Most of what I plot with is done with Dplot. It’s not free, but it has a less feature version called Dplot Jr. Not exactly sure what it’s capabilities are, but I see people asking for advice on it quite a bit and the developer answers their questions just a cheerfully as he does mine. (full version)

    If you want to get totally nuts and really beat on the data with full powered statistical tools, the R programing language is also free. It can make plots that will make some researchers swoon. The language is specifically geared towards statistical data work. I have a version and am still mulling over whether I want to try and learn a new language. I have some Perl and Php experience, (CGI stuff mostly) but it’s been a while… but not as long ago as when I was putzing around in 6808 / 6502 / x86 assembly languages.

    Don’t be put off on R though, from what I’ve seen of it it’s much more user friendly than any of the other stuff. It just requires a bit of knowledge about program flow and how statistics work. That way you know what you are trying to tell the program what to do.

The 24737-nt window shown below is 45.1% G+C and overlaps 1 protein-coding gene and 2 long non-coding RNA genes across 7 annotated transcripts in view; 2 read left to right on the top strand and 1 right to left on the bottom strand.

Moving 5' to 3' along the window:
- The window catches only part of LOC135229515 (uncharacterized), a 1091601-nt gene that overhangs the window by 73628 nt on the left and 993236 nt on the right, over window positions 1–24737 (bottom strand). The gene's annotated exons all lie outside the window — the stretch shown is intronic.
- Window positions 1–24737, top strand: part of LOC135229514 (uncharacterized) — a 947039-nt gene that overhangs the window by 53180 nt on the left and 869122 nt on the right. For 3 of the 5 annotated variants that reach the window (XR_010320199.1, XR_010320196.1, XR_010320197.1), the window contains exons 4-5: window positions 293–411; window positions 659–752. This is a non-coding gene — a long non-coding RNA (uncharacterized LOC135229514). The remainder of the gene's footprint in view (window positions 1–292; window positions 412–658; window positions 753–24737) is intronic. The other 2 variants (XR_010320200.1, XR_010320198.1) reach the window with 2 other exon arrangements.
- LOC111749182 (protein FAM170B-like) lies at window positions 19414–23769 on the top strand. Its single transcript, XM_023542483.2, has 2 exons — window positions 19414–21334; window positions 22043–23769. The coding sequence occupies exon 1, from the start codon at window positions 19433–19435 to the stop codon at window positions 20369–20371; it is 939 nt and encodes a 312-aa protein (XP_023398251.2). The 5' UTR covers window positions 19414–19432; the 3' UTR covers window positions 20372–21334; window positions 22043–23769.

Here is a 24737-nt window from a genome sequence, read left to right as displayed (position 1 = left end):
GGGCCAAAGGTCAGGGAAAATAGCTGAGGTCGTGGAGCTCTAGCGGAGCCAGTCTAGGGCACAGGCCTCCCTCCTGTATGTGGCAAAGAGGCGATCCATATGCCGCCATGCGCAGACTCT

Note: there is also a link at DivaGIS for free shapefiles.




  237. Daniel_Swe:

    As I have come to understand the Word “Askja” is used for “Crater” or in this case “Caldera”. So the word actually makes sence “myrdalsjökull caldera”.

  238. Jack @ Finland:

    Both are shown nicely also in http://hraun.vedur.is/ja/hekla/borholu_thensla.html

  239. Diana Barnes:

    Good Morning All
    Just having a look at the Katla area inflation….. Stations SOHO and GOLA Going up!

    Also ISAK (Hekla area and the yellow ochre line)

    Both interesting and worth watching..

  240. Denise-Marie: